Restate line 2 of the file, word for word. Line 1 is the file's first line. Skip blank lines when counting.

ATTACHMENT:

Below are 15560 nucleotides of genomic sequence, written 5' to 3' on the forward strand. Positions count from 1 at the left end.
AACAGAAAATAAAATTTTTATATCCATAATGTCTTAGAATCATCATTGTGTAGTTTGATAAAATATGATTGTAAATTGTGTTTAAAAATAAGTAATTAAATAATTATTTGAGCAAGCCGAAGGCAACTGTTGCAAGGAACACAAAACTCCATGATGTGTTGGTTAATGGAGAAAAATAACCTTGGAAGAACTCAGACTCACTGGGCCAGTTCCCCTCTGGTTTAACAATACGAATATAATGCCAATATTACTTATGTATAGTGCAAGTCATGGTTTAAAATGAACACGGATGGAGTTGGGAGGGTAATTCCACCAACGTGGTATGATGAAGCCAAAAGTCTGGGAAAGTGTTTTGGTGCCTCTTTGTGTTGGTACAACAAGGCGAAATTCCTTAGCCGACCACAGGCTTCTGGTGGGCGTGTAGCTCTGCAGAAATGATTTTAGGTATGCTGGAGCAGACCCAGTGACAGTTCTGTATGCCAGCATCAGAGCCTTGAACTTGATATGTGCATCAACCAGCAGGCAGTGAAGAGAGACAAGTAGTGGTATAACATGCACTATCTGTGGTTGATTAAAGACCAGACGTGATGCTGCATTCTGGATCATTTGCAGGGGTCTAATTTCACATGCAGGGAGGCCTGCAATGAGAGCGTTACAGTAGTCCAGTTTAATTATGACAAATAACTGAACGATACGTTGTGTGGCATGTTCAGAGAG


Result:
AACAGAAAATAAAATTTTTATATCCATAATGTCTTAGAATCATCATTGTGTAGTTTGATAAAATATGATTGTAAATTGTGTTTAAAAATAAGTAATTAAATAATTATTTGAGCAAGCCGAAGGCAACTGTTGCAAGGAACACAAAACTCCATGATGTGTTGGTTAATGGAGAAAAATAACCTTGGAAGAACTCAGACTCACTGGGCCAGTTCCCCTCTGGTTTAACAATACGAATATAATGCCAATATTACTTATGTATAGTGCAAGTCATGGTTTAAAATGAACACGGATGGAGTTGGGAGGGTAATTCCACCAACGTGGTATGATGAAGCCAAAAGTCTGGGAAAGTGTTTTGGTGCCTCTTTGTGTTGGTACAACAAGGCGAAATTCCTTAGCCGACCACAGGCTTCTGGTGGGCGTGTAGCTCTGCAGAAATGATTTTAGGTATGCTGGAGCAGACCCAGTGACAGTTCTGTATGCCAGCATCAGAGCCTTGAACTTGATATGTGCATCAACCAGCAGGCAGTGAAGAGAGACAAGTAGTGGTATAACATGCACTATCTGTGGTTGATTAAAGACCAGACGTGATGCTGCATTCTGGATCATTTGCAGGGGTCTAATTTCACATGCAGGGAGGCCTGCAATGAGAGCGTTACAGTAGTCCAGTTTAATTATGACAAATAACTGAACGATACGTTGTGTGGCATGTTCAGAGAG